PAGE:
Texas lawmakers in the current legislative session are pressed with time to pass some type of legislation to address and fix some of the issues that ensued during winter storm Uri. There were a few pieces of legislation that were gaining popularity a few weeks after the winter storm, one of which was Senate Bill 3 (SB3). This proposed bill originally suggested a ban on real-time, index-based services, limited wholesale electricity prices, and mentioned the winterizing of generating assets. Several amendments and votes later, SB3 passed the Senate and it is now in the House, waiting approval before the legislative sessions end on May 31. Another bill that has already passed the Senate and House this May is House Bill 16 (HB16) and will most likely be signed by Governor Abbott in the next few days.
House Bill 16 (HB16) concentrates on some parts of SB3, such as placing bans on index-based electricity services for residential and smaller commercial users. Index-based electricity services present risk for the consumers since they are entirely exposed to unstable real-time electricity rates. In bear markets and when the electricity supply is plenty, these services are beneficial. Nevertheless, winter storm Uri proved how that risk can be disastrous. Figure 1 below shows the variation of real-time prices in North Texas in years with the highest annual and monthly index prices. Wholesale index prices during and after Uri were of a higher magnitude than ever seen before. In 2020, the average price for index-based electricity rates was $22/MWh, during and after Uri the prices shot up to the price cap of $9,000/MWh. HB16 proposes to not allow electricity suppliers to enroll small commercial and residential customers into that type of service structure to make sure they are not exposed to the same scenario in the future.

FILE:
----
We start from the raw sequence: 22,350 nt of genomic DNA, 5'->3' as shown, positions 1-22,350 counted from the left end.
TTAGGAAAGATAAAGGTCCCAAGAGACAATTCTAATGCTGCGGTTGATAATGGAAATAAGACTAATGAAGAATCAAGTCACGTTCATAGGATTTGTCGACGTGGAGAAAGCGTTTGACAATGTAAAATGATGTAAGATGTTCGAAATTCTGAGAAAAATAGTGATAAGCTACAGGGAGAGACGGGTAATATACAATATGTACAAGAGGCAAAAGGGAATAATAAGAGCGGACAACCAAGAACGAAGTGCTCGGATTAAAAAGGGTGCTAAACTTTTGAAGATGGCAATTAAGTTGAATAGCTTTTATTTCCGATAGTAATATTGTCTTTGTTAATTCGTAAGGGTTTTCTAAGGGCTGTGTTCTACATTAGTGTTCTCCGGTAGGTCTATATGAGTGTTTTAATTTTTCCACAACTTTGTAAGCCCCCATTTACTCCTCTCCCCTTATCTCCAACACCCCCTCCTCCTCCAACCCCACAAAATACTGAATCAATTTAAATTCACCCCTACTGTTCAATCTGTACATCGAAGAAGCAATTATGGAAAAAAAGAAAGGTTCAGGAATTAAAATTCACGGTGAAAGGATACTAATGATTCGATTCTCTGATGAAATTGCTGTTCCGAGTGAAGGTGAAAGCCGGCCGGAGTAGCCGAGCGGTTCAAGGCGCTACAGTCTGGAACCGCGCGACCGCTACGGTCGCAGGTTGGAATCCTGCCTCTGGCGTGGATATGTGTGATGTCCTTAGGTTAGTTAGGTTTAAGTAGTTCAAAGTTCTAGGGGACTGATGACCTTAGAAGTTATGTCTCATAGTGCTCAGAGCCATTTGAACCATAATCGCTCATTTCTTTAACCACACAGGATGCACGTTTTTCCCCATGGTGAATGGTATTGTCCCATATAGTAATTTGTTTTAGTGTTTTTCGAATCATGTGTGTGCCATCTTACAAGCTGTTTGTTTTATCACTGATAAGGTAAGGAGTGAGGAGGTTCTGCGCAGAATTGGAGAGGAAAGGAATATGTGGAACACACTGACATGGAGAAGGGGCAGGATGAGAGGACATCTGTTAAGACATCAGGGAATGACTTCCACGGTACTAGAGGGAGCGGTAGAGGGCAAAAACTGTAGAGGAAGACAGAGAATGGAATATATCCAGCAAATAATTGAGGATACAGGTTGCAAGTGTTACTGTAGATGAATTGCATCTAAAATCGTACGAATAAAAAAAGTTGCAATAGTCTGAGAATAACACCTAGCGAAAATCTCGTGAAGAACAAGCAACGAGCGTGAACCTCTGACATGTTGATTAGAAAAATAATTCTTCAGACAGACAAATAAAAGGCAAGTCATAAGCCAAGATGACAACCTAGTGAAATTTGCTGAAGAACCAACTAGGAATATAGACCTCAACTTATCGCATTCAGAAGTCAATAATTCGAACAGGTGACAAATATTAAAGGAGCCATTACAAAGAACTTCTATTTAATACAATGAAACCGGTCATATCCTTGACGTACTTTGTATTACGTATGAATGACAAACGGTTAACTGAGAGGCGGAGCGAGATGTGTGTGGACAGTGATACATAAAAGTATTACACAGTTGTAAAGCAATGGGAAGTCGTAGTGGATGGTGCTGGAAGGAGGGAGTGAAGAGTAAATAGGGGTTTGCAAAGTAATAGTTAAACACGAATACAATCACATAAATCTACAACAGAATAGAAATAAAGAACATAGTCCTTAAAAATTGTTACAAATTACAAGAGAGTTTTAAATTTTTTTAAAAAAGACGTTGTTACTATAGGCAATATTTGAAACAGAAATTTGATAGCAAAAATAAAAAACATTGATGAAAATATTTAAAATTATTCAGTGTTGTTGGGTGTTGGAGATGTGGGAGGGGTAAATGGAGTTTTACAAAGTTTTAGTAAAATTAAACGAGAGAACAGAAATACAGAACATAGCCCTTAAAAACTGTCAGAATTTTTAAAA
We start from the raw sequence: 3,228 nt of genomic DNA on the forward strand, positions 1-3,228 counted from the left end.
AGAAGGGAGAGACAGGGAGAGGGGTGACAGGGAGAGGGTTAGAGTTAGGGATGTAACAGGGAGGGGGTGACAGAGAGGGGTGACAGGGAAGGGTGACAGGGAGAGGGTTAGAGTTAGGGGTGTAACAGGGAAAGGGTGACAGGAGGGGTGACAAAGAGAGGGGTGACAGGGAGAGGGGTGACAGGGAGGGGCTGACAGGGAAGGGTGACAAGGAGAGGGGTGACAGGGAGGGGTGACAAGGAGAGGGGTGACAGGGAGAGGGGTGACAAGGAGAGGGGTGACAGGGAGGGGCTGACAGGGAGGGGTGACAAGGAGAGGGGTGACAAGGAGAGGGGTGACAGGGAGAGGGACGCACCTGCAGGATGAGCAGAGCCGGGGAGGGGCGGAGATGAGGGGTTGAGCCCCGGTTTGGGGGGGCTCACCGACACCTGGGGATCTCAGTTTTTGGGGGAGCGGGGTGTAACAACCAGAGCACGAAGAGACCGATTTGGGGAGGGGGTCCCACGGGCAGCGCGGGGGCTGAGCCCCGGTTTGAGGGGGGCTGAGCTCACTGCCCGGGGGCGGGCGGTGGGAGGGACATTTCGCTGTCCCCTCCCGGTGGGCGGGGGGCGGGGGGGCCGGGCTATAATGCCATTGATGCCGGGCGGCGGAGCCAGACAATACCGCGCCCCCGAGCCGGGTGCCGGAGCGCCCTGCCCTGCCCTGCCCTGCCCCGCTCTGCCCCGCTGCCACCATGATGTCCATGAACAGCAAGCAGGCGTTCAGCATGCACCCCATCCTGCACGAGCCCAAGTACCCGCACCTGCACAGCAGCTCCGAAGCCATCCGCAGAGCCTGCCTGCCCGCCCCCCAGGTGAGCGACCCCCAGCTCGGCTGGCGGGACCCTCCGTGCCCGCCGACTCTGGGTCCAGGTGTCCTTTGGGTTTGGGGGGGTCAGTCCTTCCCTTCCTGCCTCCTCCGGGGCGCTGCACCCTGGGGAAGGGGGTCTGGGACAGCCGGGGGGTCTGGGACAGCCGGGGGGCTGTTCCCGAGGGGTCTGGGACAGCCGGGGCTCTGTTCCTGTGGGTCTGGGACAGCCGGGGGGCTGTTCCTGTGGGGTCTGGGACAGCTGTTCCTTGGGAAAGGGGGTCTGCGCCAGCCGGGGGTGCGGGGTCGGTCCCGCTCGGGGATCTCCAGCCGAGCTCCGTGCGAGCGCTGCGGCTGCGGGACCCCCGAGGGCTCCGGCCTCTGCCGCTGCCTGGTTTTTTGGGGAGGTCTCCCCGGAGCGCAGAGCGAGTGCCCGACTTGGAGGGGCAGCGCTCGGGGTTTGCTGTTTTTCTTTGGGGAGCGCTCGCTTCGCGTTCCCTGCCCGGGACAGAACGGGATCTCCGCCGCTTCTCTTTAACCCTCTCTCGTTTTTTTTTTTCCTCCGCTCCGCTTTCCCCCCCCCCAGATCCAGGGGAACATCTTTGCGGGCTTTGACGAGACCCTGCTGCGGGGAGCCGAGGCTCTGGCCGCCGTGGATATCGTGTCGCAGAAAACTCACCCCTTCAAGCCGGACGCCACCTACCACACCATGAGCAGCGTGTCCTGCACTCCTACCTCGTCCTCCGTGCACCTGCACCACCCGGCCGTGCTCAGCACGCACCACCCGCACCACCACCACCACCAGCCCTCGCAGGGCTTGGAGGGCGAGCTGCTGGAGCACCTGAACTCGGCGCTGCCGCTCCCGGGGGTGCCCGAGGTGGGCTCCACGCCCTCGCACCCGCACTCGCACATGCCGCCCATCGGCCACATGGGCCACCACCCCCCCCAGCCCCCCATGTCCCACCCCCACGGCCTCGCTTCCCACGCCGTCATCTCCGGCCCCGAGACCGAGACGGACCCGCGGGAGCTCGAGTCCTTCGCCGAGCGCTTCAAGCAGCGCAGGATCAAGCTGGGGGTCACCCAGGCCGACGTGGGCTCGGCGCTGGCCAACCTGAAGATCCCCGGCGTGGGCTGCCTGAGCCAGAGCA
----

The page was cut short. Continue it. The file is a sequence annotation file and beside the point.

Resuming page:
The new legislation would still allow the large commercial customers to enter index-based contracts given that they understand the risks that could occur due to the nature of those services.
All retail electric providers (REPs) are going to be required to include language in their contracts that describes the price risk and unpredictability of wholesale energy prices. While it is not detailed in SB16, this requirement also applies to holdover language in retail energy contracts. Energy contracts many times contain agreements that allows REPs to transfer their clients to index-based rates once the fixed price contract expires and a new one is not signed. The index-based holdover rates will most likely be replaced by month-to-month pricing that is higher than the expiring fixed price rate. HB16 would also apply to hybrid structures where some of the client’s energy volume is indexed at real-time prices. In the signed electricity contract, there must be an acknowledgement of the wholesale energy price risk, or in a signed addendum.
Senate Bill 3 (SB3) would currently require winterizing all generation, transmission, and natural gas pipelines. Both House Bill 14 (HB14) and 3648 (HB3648) include legislation that would protect essential facilities and infrastructure from rolling blackouts. HB14 is still in the committee while HB3648 is up for debate in the Senate.
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